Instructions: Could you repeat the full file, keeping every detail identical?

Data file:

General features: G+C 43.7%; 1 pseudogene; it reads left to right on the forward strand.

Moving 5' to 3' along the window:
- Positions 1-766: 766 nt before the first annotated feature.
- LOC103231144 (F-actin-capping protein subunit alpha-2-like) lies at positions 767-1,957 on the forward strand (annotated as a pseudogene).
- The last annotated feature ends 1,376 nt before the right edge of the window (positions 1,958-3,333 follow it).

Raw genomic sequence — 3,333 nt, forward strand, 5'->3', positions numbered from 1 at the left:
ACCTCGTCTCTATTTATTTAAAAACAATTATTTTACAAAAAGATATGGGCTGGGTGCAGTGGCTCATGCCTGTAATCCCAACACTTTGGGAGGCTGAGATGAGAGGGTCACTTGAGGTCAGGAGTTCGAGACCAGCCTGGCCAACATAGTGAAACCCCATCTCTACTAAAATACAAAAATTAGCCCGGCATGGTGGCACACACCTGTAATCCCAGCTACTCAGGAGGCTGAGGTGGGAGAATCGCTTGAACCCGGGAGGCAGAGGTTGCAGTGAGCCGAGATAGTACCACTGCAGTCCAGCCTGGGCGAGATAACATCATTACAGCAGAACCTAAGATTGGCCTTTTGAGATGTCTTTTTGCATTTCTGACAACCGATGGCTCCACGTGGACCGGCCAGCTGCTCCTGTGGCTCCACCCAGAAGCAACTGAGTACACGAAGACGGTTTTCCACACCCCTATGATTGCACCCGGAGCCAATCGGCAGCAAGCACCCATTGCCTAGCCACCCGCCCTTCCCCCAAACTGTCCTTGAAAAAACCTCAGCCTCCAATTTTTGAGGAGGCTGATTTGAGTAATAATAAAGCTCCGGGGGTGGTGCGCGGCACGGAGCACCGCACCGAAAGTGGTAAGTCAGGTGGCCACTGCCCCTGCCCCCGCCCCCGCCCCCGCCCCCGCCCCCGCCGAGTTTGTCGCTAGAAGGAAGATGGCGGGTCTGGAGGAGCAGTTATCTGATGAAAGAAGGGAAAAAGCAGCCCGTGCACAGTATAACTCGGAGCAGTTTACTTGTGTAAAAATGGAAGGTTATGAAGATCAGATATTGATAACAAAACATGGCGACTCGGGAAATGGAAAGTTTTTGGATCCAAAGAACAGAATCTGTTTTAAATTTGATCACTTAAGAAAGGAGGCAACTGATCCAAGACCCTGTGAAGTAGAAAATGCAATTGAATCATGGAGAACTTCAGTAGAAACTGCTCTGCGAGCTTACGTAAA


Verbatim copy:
General features: G+C 43.7%; 1 pseudogene; it reads left to right on the forward strand.

Moving 5' to 3' along the window:
- Positions 1-766: 766 nt before the first annotated feature.
- LOC103231144 (F-actin-capping protein subunit alpha-2-like) lies at positions 767-1,957 on the forward strand (annotated as a pseudogene).
- The last annotated feature ends 1,376 nt before the right edge of the window (positions 1,958-3,333 follow it).

Raw genomic sequence — 3,333 nt, forward strand, 5'->3', positions numbered from 1 at the left:
ACCTCGTCTCTATTTATTTAAAAACAATTATTTTACAAAAAGATATGGGCTGGGTGCAGTGGCTCATGCCTGTAATCCCAACACTTTGGGAGGCTGAGATGAGAGGGTCACTTGAGGTCAGGAGTTCGAGACCAGCCTGGCCAACATAGTGAAACCCCATCTCTACTAAAATACAAAAATTAGCCCGGCATGGTGGCACACACCTGTAATCCCAGCTACTCAGGAGGCTGAGGTGGGAGAATCGCTTGAACCCGGGAGGCAGAGGTTGCAGTGAGCCGAGATAGTACCACTGCAGTCCAGCCTGGGCGAGATAACATCATTACAGCAGAACCTAAGATTGGCCTTTTGAGATGTCTTTTTGCATTTCTGACAACCGATGGCTCCACGTGGACCGGCCAGCTGCTCCTGTGGCTCCACCCAGAAGCAACTGAGTACACGAAGACGGTTTTCCACACCCCTATGATTGCACCCGGAGCCAATCGGCAGCAAGCACCCATTGCCTAGCCACCCGCCCTTCCCCCAAACTGTCCTTGAAAAAACCTCAGCCTCCAATTTTTGAGGAGGCTGATTTGAGTAATAATAAAGCTCCGGGGGTGGTGCGCGGCACGGAGCACCGCACCGAAAGTGGTAAGTCAGGTGGCCACTGCCCCTGCCCCCGCCCCCGCCCCCGCCCCCGCCCCCGCCGAGTTTGTCGCTAGAAGGAAGATGGCGGGTCTGGAGGAGCAGTTATCTGATGAAAGAAGGGAAAAAGCAGCCCGTGCACAGTATAACTCGGAGCAGTTTACTTGTGTAAAAATGGAAGGTTATGAAGATCAGATATTGATAACAAAACATGGCGACTCGGGAAATGGAAAGTTTTTGGATCCAAAGAACAGAATCTGTTTTAAATTTGATCACTTAAGAAAGGAGGCAACTGATCCAAGACCCTGTGAAGTAGAAAATGCAATTGAATCATGGAGAACTTCAGTAGAAACTGCTCTGCGAGCTTACGTAAA